Archive for July 14th, 2008

Jul 14 2008

Don’t Start Sentences with Empty Interjections

I provide advice about how to write novels, comic books and graphic novels. Most of my content applies to fiction-writing in general, but I also provide articles specifically about superhero stories.

When an interjection like “well” starts a sentence, it’s usually wasted space.  If you start sentences with any of these common offenders, double-check to make sure that they actually contribute something to the sentence.  Otherwise, please remove them.

  1. Well
  2. You know
  3. Oh
  4. Like
  5. Umm
  6. OK
  7. I mean
  8. Seriously
  9. Basically
  10. Yeah

4 responses so far

Jul 14 2008

Writing Tip of the Day: Avoid Looking Backwards

Don’t have your characters spend too much time musing about events that have already happened in the story.

When characters are preoccupied with something that’s already happened, the author has probably lost track of where the story is going. You can give your story forward momentum by drawing our attention to what’s just around the corner. If someone tried to kill the protagonist yesterday, we will care more about what the assassins are planning for tomorrow than what the character thinks about the attack today.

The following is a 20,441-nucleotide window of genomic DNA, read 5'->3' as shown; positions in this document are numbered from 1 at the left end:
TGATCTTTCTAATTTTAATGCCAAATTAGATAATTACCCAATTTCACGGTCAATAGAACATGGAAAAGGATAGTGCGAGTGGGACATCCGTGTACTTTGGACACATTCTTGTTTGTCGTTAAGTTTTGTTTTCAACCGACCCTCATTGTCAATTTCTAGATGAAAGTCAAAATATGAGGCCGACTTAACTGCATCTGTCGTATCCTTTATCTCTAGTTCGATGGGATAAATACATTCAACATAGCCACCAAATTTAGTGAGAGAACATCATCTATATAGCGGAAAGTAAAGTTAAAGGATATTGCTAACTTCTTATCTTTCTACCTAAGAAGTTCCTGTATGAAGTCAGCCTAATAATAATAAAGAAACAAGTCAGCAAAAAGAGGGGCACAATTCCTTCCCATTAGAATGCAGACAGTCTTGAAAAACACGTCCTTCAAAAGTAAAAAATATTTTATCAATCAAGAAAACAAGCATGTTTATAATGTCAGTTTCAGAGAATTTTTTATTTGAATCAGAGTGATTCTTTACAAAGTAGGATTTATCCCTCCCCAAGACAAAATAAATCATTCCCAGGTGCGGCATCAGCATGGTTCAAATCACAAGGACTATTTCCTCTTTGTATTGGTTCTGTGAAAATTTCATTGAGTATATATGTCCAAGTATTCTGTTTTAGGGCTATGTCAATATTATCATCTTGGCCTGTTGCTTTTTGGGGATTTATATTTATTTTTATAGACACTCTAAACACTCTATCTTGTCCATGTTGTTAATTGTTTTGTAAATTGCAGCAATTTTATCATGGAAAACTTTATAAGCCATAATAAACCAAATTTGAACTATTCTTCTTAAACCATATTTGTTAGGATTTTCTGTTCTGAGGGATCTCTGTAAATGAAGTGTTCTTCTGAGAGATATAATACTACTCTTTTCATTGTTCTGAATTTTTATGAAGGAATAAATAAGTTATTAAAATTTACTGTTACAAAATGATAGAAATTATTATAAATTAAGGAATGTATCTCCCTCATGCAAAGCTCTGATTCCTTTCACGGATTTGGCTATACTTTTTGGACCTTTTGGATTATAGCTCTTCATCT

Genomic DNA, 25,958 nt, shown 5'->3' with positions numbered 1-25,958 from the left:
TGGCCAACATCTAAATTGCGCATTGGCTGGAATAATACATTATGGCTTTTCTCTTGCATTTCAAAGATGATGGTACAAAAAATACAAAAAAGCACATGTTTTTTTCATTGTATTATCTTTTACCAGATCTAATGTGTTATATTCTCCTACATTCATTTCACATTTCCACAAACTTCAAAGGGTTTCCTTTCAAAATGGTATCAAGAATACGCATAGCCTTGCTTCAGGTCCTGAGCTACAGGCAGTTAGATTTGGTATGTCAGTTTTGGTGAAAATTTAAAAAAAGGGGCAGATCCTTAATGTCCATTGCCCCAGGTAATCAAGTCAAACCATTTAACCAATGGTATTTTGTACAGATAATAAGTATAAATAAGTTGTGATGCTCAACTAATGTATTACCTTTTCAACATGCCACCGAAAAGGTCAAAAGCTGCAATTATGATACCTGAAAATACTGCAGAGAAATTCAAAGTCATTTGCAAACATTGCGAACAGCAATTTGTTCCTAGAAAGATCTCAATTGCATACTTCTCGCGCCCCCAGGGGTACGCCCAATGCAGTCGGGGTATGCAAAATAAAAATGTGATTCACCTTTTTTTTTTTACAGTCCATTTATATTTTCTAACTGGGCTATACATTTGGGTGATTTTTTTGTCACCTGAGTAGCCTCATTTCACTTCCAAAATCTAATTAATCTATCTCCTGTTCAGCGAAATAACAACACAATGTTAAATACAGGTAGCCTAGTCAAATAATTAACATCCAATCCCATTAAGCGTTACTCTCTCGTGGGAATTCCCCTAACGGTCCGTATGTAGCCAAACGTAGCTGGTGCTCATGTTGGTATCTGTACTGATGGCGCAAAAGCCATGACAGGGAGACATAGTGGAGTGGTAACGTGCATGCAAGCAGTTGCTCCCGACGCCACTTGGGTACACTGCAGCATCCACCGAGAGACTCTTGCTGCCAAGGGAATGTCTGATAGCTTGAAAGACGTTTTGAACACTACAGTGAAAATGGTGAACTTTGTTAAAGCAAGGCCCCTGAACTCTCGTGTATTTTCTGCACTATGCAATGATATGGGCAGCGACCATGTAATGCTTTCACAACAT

If you are interested in building on what has already happened in the story, it will probably be more effective to try to have your characters investigate the mystery. But an investigation is very different than just musing with your friends and confidantes. An investigation will add evidence, either by looking for clues or trying to get witnesses to talk. Investigations are superior to musing because the search for information adds more to the story than just talking about what has already happened. (There’s also more potential for conflict, particularly if someone’s trying to sabotage the search).

Here are a few common scenarios that frequently lead to characters musing about the past.

  1. Musing about the death of a loved one, particularly one that  sacrificed himself to save the protagonist.
  2. Romantic failures.
  3. “Why me!?!”

6 responses so far

Jul 14 2008

An Exercise to Help Write Better Settings

The Associated Press describes a California town that is so xenophobic that it has a vigilante “Border Patrol” tear down all the road signs that might help motorists find it. What a delightfully gruesome detail. Would you like a writing assignment? Write a detail that describes a fundamental flaw of a place or character. The more flavor, the better.

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